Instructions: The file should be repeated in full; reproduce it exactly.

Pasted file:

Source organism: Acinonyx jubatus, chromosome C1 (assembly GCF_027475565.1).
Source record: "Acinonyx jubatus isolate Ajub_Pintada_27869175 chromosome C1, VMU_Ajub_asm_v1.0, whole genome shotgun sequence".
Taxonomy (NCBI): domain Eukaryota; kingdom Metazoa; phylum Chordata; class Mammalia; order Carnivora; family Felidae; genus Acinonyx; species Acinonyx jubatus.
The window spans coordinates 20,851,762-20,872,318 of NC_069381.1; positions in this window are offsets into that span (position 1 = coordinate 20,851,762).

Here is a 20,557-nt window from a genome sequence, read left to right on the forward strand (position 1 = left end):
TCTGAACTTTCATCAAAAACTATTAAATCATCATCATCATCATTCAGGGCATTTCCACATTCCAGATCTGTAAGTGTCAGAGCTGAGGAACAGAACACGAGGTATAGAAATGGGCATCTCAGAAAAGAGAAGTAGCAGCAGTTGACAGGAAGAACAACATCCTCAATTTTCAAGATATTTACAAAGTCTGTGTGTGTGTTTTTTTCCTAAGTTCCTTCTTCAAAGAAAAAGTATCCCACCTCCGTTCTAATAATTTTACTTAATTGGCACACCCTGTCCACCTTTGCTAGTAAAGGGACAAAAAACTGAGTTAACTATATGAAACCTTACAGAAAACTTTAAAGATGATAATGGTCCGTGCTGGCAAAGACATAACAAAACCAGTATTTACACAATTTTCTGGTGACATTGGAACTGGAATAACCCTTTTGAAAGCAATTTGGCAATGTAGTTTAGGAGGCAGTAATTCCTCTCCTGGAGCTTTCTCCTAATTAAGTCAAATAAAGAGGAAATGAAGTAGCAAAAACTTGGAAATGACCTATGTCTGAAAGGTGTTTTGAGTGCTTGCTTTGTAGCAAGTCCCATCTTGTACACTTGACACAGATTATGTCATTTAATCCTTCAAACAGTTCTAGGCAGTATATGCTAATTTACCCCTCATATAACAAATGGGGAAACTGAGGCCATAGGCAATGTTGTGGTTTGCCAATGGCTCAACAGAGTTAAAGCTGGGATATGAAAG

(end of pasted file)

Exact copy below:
Source organism: Acinonyx jubatus, chromosome C1 (assembly GCF_027475565.1).
Source record: "Acinonyx jubatus isolate Ajub_Pintada_27869175 chromosome C1, VMU_Ajub_asm_v1.0, whole genome shotgun sequence".
Taxonomy (NCBI): domain Eukaryota; kingdom Metazoa; phylum Chordata; class Mammalia; order Carnivora; family Felidae; genus Acinonyx; species Acinonyx jubatus.
The window spans coordinates 20,851,762-20,872,318 of NC_069381.1; positions in this window are offsets into that span (position 1 = coordinate 20,851,762).

Here is a 20,557-nt window from a genome sequence, read left to right on the forward strand (position 1 = left end):
TCTGAACTTTCATCAAAAACTATTAAATCATCATCATCATCATTCAGGGCATTTCCACATTCCAGATCTGTAAGTGTCAGAGCTGAGGAACAGAACACGAGGTATAGAAATGGGCATCTCAGAAAAGAGAAGTAGCAGCAGTTGACAGGAAGAACAACATCCTCAATTTTCAAGATATTTACAAAGTCTGTGTGTGTGTTTTTTTCCTAAGTTCCTTCTTCAAAGAAAAAGTATCCCACCTCCGTTCTAATAATTTTACTTAATTGGCACACCCTGTCCACCTTTGCTAGTAAAGGGACAAAAAACTGAGTTAACTATATGAAACCTTACAGAAAACTTTAAAGATGATAATGGTCCGTGCTGGCAAAGACATAACAAAACCAGTATTTACACAATTTTCTGGTGACATTGGAACTGGAATAACCCTTTTGAAAGCAATTTGGCAATGTAGTTTAGGAGGCAGTAATTCCTCTCCTGGAGCTTTCTCCTAATTAAGTCAAATAAAGAGGAAATGAAGTAGCAAAAACTTGGAAATGACCTATGTCTGAAAGGTGTTTTGAGTGCTTGCTTTGTAGCAAGTCCCATCTTGTACACTTGACACAGATTATGTCATTTAATCCTTCAAACAGTTCTAGGCAGTATATGCTAATTTACCCCTCATATAACAAATGGGGAAACTGAGGCCATAGGCAATGTTGTGGTTTGCCAATGGCTCAACAGAGTTAAAGCTGGGATATGAAAG